Veteran Broadway actor Stu James reprises his John Dolphin role. Other key roles include Eric B. Anthony as Percy Ivy, the ever-hopeful singer whose undeveloped gifts Dolphin never completely embraced; Jenna Gillespie as the forgiving wife Ruth Dolphin; Thomas Hobson as soul crooner Sam Cooke; Matt Magnusson as the hip, fast-lipped Huggy Boy broadcasting to white radio audiences and introducing them to original, authentic home-grown African-American music; and Frank Lawson as Leon Washington, the initially skeptical founding publisher of the Black L.A. Sentinel newspaper. The full cast numbers almost two dozen, playing many roles – customers, neighbors, policemen, businessmen, singers deployed as solos or four-person groups, and clubgoers. A band of six players under Abdul Hamid Royal keeps the stage rocking all night long.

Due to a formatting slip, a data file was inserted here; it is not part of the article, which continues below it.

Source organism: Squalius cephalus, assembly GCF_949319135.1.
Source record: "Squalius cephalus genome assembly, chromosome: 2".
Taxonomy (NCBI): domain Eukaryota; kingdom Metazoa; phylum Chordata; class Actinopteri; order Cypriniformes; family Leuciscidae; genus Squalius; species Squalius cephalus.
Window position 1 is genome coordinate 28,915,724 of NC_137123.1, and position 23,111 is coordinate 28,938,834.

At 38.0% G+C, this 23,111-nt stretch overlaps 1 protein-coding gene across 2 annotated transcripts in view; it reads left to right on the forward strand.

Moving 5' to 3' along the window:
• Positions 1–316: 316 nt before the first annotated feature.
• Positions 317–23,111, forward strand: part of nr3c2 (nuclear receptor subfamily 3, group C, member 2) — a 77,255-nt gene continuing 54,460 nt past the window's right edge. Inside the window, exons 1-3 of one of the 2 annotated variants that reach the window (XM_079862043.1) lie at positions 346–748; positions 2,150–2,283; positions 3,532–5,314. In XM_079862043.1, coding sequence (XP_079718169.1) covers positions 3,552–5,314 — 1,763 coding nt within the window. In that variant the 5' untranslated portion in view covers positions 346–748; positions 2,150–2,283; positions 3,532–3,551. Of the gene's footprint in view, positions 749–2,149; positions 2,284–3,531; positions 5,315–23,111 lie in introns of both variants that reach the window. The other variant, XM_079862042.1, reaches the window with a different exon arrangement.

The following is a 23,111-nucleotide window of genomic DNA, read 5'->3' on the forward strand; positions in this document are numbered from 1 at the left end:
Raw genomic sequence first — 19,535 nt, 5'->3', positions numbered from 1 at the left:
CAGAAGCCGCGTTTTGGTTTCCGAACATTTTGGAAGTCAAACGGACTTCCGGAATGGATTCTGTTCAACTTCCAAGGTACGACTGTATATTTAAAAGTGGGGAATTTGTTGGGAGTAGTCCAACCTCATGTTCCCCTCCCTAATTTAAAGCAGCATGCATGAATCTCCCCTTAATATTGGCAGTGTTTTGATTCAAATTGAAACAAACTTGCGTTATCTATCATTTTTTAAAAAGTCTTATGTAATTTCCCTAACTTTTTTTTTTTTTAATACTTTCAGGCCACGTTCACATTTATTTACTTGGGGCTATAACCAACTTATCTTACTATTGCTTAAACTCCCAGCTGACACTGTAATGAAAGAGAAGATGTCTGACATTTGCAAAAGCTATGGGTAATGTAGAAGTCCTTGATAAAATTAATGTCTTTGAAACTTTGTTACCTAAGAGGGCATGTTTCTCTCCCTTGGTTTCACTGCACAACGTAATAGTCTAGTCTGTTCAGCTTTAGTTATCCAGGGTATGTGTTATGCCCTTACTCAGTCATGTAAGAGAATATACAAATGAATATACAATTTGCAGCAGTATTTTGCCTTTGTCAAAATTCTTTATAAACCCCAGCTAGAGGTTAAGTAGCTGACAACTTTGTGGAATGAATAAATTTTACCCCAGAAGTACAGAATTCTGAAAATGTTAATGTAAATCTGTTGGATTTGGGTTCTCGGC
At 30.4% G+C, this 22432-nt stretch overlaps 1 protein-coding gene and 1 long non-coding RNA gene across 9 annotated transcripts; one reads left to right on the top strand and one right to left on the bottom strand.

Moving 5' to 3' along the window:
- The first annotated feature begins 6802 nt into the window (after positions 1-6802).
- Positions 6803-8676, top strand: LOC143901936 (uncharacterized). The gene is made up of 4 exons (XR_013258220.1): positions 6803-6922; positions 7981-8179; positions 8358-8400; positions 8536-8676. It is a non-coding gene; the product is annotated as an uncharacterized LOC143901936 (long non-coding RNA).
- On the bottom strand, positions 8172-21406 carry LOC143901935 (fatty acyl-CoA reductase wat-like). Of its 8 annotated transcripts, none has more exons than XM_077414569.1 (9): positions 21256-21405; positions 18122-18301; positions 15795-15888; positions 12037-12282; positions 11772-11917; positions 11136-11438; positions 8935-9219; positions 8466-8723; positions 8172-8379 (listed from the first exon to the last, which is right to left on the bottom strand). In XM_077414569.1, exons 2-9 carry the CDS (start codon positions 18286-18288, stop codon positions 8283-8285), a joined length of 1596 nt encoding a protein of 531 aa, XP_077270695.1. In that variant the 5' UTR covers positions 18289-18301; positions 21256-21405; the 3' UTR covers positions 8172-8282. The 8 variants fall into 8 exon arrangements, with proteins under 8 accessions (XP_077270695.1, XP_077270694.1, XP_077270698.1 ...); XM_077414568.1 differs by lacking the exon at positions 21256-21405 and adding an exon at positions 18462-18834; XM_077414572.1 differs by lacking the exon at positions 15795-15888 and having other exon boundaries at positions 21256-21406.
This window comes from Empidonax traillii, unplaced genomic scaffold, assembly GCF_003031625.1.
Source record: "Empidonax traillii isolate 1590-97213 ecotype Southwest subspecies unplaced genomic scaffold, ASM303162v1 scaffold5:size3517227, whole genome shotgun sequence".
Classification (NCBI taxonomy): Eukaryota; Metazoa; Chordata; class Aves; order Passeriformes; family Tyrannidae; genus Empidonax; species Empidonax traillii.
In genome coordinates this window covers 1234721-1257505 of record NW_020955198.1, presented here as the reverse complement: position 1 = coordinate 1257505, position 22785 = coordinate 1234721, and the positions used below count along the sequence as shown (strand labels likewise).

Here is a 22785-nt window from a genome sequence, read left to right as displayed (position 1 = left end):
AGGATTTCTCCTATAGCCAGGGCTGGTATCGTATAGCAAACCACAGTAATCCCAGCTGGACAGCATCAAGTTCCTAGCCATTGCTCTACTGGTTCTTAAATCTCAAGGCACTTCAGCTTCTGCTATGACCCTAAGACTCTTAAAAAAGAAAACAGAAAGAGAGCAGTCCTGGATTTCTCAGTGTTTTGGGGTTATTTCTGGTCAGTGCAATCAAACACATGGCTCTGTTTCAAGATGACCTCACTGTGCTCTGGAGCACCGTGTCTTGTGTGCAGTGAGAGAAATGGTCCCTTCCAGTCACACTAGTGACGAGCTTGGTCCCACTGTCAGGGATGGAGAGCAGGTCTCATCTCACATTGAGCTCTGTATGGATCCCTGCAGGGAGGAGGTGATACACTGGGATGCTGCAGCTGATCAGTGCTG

Choreography by Cassie Crump shows off the versatile gifts of her large cast and astonishingly wide range of skills that accompany a book by Matt Donnelly and Jamelle Dolphin, and a mostly original score by Andy Cooper that features romantic slow numbers and sizzlingly hot Broadway-style dance ensembles. (Additional numbers such as “Earth Angel,” “I’ll Come Running Back To You,” “Let the Good Times Roll,” “Nature Boy,” and “Sixty Minute Man” are also included.) One of the high points of the performance is the extended soliloquy “I Won’t Walk Away” that John sings as he reevaluates his life full of carousing, womanizing, boozing, and inattention to his business, in a recommitment to Ruth, the success of his store, and the larger struggle for human rights outside its walls in the 1950s.